Saturday, August 26, 2006

One country, two systems

Here's another highlight, a picture my friend took in Beijing. All the chairman is missing is a trucker cap.

Competing with Fotomat when competing with Fotomat wasn't cool

I'm going through a shoebox of old photographs, and so far the most interesting thing I've found is not a picture at all -- or, at least, not a picture I took. Feast your eyes on this primo artifact of Music City living, circa 1984. Nashvillians in the know knew where to bring their snaps.

Thursday, August 24, 2006

Good word

"You can't rebel against Roy Orbison with music."

-- Roy Orbison, Jr.

Wednesday, August 23, 2006

Baked goods

The novelist Douglas Coupland blogs on the Web site of the New York Times, and in a recent entry he recalled the events of Sept. 11, 2001. It turns out he was marooned here in Madison after all the flights were grounded:
By the fifth day in Madison, I was beginning to think, Hmmm ... maybe if I'm stuck here for the rest of my life I could make a go of it. It's a pretty little town -- like TV's "Happy Days" -- nice houses and Mrs. Cunninghams all over the place making endless batches of cookies and cooling them on the ledges of Dutch doors.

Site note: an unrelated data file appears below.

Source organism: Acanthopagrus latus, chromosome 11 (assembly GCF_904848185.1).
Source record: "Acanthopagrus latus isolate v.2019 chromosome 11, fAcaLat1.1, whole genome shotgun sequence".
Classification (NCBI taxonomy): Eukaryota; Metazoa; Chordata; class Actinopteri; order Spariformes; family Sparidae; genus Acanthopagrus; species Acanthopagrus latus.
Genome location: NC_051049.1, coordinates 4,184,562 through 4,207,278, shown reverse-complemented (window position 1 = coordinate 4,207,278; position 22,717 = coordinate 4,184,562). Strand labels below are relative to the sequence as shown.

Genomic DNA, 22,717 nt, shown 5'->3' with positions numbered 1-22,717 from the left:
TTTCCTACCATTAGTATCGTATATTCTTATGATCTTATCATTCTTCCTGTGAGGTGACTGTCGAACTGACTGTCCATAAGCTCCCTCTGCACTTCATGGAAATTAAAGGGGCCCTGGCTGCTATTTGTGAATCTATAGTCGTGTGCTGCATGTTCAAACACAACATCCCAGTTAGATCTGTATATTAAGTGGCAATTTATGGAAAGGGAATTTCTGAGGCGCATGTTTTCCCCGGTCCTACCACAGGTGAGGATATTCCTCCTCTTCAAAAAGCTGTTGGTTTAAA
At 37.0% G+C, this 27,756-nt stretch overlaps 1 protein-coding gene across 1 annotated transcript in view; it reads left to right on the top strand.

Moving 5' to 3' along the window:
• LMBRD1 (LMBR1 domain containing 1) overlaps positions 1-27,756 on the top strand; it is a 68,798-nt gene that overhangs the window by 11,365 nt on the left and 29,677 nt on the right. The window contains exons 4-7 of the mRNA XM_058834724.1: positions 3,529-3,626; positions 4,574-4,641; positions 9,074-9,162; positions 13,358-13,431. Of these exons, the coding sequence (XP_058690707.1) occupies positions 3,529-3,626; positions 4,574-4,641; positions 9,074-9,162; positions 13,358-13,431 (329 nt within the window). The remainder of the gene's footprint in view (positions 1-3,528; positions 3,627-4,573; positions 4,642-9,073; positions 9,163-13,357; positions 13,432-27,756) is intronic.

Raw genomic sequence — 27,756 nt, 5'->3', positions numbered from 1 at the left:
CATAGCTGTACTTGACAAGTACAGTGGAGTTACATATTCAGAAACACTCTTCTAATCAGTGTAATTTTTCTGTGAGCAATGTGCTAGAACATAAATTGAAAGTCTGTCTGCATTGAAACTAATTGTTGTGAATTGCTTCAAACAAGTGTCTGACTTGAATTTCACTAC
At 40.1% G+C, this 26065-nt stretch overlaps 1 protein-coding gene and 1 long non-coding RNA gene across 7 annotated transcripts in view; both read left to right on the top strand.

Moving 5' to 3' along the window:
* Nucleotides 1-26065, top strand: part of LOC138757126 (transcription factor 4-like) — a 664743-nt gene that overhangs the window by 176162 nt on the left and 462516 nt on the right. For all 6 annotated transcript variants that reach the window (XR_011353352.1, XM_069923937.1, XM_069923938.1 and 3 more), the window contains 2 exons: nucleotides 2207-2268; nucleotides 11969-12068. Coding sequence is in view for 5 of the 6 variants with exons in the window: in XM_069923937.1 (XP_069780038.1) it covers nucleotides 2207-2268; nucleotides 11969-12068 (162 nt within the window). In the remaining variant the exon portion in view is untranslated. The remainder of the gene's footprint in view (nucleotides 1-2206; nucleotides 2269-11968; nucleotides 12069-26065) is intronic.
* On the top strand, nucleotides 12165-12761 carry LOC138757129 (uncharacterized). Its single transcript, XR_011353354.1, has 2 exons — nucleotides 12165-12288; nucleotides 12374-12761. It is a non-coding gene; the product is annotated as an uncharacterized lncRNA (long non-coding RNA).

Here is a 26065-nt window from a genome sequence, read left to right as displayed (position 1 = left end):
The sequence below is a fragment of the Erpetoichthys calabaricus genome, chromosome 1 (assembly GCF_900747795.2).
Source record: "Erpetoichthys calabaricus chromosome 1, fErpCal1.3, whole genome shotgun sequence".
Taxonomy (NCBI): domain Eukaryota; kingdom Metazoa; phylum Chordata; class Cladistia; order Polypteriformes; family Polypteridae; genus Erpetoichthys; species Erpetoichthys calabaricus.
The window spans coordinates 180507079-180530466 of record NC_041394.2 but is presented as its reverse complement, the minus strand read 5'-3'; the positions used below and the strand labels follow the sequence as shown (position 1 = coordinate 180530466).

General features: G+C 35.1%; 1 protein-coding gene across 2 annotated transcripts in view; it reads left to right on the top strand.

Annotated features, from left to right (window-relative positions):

His impressions of our fair city seem accurate, up to a point. What he probably didn't realize is that there was pot in those cookies.

Tuesday, August 22, 2006

Okay, this is funny

Why stop at merely bullying a teenage kidnapping victim on national television? When you can also patronize her.
Good word

"Reporting -- meaning the tradition by which a member of a distinct occupational category gets to cross the usual bounds of geography and class, to go where important things are happening, to ask powerful people blunt and impertinent questions, and to report back, reliably and in plain language, to a general audience -- is a distinctive, fairly recent invention."

-- Nicholas Lemann

Monday, August 21, 2006

Brush with greatness

In Bayfield we stayed at Gruenke's First Street Inn, a place that is noteworthy in part because whitefish livers, a signature Bayfield delicacy, reportedly were first served there.

But Gruenke's has another claim to fame: John F. Kennedy, Jr. was once a guest. In a modern twist on George Washington Slept Here, the late scion is immortalized in a shrine that takes up much of one wall in the dining room. The arrangement includes his bill from the restaurant, and his registration form. The latter is signed, simply, "John Kennedy," and I confess that seeing his signature gave me shivers.

There also is a photograph of a light aircraft. Whether it's that light aircraft, I don't want to know.